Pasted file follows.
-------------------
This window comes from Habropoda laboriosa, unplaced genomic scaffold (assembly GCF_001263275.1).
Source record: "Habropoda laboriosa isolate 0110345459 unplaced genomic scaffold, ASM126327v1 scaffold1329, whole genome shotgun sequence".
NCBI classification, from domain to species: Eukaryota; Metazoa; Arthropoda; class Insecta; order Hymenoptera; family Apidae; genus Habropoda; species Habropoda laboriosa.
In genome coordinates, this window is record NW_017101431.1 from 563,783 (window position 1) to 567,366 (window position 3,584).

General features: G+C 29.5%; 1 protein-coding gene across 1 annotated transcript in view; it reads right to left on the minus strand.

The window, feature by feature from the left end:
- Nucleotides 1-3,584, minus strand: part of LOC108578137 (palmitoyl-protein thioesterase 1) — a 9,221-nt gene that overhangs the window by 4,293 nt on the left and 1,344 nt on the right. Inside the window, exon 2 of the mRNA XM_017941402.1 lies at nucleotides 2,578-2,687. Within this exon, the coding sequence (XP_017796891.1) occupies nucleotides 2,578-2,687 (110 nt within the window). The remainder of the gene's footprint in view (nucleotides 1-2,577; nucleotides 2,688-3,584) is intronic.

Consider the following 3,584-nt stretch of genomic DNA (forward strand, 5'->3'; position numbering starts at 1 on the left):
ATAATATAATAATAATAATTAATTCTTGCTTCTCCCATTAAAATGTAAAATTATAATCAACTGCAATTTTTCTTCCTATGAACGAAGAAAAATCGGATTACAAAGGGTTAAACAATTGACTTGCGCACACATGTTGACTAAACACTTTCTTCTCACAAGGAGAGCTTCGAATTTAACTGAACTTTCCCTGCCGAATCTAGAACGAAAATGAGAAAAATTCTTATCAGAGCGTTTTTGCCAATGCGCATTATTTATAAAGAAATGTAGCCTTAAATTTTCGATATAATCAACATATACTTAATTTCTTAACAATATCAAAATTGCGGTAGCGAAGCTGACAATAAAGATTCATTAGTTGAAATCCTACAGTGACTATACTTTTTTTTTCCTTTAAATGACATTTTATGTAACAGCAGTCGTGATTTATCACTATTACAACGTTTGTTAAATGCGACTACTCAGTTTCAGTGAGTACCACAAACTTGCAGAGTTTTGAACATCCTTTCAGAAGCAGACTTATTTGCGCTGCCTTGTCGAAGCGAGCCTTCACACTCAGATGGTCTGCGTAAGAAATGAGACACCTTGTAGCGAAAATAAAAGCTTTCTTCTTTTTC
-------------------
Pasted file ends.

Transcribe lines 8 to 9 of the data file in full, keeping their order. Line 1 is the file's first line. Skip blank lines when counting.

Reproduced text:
Consider the following 3,584-nt stretch of genomic DNA (forward strand, 5'->3'; position numbering starts at 1 on the left):
ATAATATAATAATAATAATTAATTCTTGCTTCTCCCATTAAAATGTAAAATTATAATCAACTGCAATTTTTCTTCCTATGAACGAAGAAAAATCGGATTACAAAGGGTTAAACAATTGACTTGCGCACACATGTTGACTAAACACTTTCTTCTCACAAGGAGAGCTTCGAATTTAACTGAACTTTCCCTGCCGAATCTAGAACGAAAATGAGAAAAATTCTTATCAGAGCGTTTTTGCCAATGCGCATTATTTATAAAGAAATGTAGCCTTAAATTTTCGATATAATCAACATATACTTAATTTCTTAACAATATCAAAATTGCGGTAGCGAAGCTGACAATAAAGATTCATTAGTTGAAATCCTACAGTGACTATACTTTTTTTTTCCTTTAAATGACATTTTATGTAACAGCAGTCGTGATTTATCACTATTACAACGTTTGTTAAATGCGACTACTCAGTTTCAGTGAGTACCACAAACTTGCAGAGTTTTGAACATCCTTTCAGAAGCAGACTTATTTGCGCTGCCTTGTCGAAGCGAGCCTTCACACTCAGATGGTCTGCGTAAGAAATGAGACACCTTGTAGCGAAAATAAAAGCTTTCTTCTTTTTC